When you start thinking about having children, one of the most important medical decisions that you can make is whether to take out private health insurance to cover you for pregnancy and birth-related services. Why should I take out private health insurance?
Private health insurance for pregnancy provides greater flexibility, giving you the choice of a private obstetrician and private hospital in which you will delivery your baby. If you decide to go through the public health system, and be covered by Medicare, it is likely each of your visits to the public hospital would be with a different health professional.
Having private health insurance can also be beneficial in the case of additional or unexpected medical expenses related to your pregnancy as it may help cover a portion of your medical fees.
When to take out private health insurance
You must remember that pregnancy and birth-related services usually have a 12 month waiting period with Australian health funds, so you should get covered as soon as you start planning to have kids. If you wait until you're already pregnant, it'll be too late.
If you've already got private health insurance, call your health fund or check your insurance policy to confirm that you're covered for pregnancy and birth-related services, as not all policies cover this benefit.
Also remember to upgrade to family cover (from singles or couples cover) before your baby is due. This ensures that your baby can also be covered from the time of their birth, just in case any complications require that your baby be hospitalised after birth. Timeframes to conduct the upgrade vary from fund to fund, so it’s best to talk to your insurer about when you should upgrade. If you do not have family cover, your baby may not be covered as a private in-patient.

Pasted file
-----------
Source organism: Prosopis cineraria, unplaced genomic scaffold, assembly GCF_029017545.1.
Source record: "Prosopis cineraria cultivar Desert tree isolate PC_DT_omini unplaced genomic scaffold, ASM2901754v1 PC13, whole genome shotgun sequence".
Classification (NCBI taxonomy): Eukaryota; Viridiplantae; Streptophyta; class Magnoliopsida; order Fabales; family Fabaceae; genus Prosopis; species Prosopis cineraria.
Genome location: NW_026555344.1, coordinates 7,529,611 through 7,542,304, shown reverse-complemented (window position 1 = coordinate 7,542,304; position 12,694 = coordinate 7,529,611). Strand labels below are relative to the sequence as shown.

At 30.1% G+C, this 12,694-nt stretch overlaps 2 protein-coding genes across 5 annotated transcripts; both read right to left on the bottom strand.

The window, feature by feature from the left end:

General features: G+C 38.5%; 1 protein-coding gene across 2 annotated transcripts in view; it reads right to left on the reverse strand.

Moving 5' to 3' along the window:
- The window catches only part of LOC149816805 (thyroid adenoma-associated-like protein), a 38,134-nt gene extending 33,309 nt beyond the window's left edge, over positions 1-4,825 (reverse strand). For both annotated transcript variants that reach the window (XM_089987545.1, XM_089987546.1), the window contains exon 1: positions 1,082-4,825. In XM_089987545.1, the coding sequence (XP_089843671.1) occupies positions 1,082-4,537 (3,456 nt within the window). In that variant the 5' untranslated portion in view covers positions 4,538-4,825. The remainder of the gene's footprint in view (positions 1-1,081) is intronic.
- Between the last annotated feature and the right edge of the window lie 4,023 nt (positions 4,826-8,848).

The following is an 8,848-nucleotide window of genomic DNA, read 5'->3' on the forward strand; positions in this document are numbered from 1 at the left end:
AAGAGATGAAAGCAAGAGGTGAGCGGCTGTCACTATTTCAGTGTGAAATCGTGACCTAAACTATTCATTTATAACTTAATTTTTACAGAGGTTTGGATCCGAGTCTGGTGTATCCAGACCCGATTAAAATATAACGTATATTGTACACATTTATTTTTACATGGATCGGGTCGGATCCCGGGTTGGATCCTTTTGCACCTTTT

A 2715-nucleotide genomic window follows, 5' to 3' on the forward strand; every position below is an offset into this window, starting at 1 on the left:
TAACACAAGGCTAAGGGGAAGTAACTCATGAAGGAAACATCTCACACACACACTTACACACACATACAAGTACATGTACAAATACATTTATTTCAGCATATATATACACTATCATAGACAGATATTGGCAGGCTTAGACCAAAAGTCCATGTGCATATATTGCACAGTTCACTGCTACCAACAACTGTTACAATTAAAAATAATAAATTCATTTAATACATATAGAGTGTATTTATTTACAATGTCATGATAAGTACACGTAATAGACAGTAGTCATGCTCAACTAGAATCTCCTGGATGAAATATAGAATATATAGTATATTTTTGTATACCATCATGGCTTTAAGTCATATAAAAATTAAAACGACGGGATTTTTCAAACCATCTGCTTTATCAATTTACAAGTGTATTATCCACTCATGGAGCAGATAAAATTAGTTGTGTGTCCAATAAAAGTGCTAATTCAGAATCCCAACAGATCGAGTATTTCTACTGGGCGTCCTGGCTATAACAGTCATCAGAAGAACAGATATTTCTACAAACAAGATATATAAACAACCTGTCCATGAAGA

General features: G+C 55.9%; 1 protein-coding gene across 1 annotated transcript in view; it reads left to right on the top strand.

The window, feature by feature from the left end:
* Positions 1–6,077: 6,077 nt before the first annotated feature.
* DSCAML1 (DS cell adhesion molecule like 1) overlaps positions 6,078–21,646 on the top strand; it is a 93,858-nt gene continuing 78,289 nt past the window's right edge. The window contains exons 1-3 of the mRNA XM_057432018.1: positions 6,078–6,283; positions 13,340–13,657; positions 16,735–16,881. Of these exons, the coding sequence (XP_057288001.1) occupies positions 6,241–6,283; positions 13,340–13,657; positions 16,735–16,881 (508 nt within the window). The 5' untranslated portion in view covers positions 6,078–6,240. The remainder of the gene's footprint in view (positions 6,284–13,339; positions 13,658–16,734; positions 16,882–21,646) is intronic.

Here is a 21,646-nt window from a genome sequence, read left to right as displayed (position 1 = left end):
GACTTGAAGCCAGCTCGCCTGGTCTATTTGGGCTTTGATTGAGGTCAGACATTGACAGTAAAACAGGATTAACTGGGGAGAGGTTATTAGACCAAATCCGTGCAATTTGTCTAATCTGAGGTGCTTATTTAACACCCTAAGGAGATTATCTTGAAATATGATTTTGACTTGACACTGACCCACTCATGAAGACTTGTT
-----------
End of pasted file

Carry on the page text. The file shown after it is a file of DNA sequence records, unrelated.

What's covered and what's not?
Pregnancy and birth-related services that take place in hospital as an in-patient, are covered by your health fund, including:
- hospital accommodation
- doctors' and obstetricians' fees up to the MBS
- labour ward costs
Some health funds will even cover the cost of your pre-natal classes prior to admission to hospital. Check with your health fund to ensure that there will not be a gap for the cost of your treatment.
Medical bills that are not covered are expenses that take place outside the hospital, like your obstetrician's consultation fees prior to delivery and ultrasound costs. Also, once you've delivered your baby and are ready to leave hospital, your baby's pre-release checkup will generally not be covered by your health fund, as your baby will not have been formally admitted to hospital as an in-patient. Some of these costs can be claimed under Medicare instead.
Also keep in mind that if you have an excess or co-payment in place, you will have to pay that out of your own pocket.
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These articles are provided as reference material to allow more informed decision making, but are not intended as being a complete source of information on any topic. All readers should make their own independent analysis on the topic to make sure they have considered the aspects that are important to them.